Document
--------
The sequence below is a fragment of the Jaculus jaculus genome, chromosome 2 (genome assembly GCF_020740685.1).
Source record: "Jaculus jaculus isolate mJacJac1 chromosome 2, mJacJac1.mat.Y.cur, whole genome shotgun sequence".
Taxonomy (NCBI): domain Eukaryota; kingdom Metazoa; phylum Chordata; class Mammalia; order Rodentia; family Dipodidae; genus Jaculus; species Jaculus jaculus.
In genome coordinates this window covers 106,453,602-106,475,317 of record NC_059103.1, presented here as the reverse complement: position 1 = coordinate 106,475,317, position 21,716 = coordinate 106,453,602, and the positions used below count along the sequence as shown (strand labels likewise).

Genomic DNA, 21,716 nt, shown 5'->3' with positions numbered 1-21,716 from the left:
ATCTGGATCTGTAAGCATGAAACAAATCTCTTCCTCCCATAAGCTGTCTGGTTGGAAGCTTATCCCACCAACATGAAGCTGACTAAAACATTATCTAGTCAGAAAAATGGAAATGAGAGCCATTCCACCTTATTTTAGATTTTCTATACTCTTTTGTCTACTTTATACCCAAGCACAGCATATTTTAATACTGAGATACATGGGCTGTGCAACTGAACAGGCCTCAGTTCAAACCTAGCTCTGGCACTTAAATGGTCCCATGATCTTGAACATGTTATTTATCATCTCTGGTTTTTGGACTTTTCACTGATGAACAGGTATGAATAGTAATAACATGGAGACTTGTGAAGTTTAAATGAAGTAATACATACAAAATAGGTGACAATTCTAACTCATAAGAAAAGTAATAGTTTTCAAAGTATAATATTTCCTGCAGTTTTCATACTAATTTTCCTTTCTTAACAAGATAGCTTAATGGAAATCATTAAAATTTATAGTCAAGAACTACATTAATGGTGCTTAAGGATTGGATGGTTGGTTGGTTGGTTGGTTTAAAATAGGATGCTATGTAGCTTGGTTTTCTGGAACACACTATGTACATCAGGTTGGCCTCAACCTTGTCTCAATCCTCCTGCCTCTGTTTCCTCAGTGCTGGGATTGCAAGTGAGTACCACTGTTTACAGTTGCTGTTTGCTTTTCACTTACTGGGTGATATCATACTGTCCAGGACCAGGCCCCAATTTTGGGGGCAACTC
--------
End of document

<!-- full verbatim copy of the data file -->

The sequence below is a fragment of the Jaculus jaculus genome, chromosome 2 (genome assembly GCF_020740685.1).
Source record: "Jaculus jaculus isolate mJacJac1 chromosome 2, mJacJac1.mat.Y.cur, whole genome shotgun sequence".
Taxonomy (NCBI): domain Eukaryota; kingdom Metazoa; phylum Chordata; class Mammalia; order Rodentia; family Dipodidae; genus Jaculus; species Jaculus jaculus.
In genome coordinates this window covers 106,453,602-106,475,317 of record NC_059103.1, presented here as the reverse complement: position 1 = coordinate 106,475,317, position 21,716 = coordinate 106,453,602, and the positions used below count along the sequence as shown (strand labels likewise).

Genomic DNA, 21,716 nt, shown 5'->3' with positions numbered 1-21,716 from the left:
ATCTGGATCTGTAAGCATGAAACAAATCTCTTCCTCCCATAAGCTGTCTGGTTGGAAGCTTATCCCACCAACATGAAGCTGACTAAAACATTATCTAGTCAGAAAAATGGAAATGAGAGCCATTCCACCTTATTTTAGATTTTCTATACTCTTTTGTCTACTTTATACCCAAGCACAGCATATTTTAATACTGAGATACATGGGCTGTGCAACTGAACAGGCCTCAGTTCAAACCTAGCTCTGGCACTTAAATGGTCCCATGATCTTGAACATGTTATTTATCATCTCTGGTTTTTGGACTTTTCACTGATGAACAGGTATGAATAGTAATAACATGGAGACTTGTGAAGTTTAAATGAAGTAATACATACAAAATAGGTGACAATTCTAACTCATAAGAAAAGTAATAGTTTTCAAAGTATAATATTTCCTGCAGTTTTCATACTAATTTTCCTTTCTTAACAAGATAGCTTAATGGAAATCATTAAAATTTATAGTCAAGAACTACATTAATGGTGCTTAAGGATTGGATGGTTGGTTGGTTGGTTGGTTTAAAATAGGATGCTATGTAGCTTGGTTTTCTGGAACACACTATGTACATCAGGTTGGCCTCAACCTTGTCTCAATCCTCCTGCCTCTGTTTCCTCAGTGCTGGGATTGCAAGTGAGTACCACTGTTTACAGTTGCTGTTTGCTTTTCACTTACTGGGTGATATCATACTGTCCAGGACCAGGCCCCAATTTTGGGGGCAACTC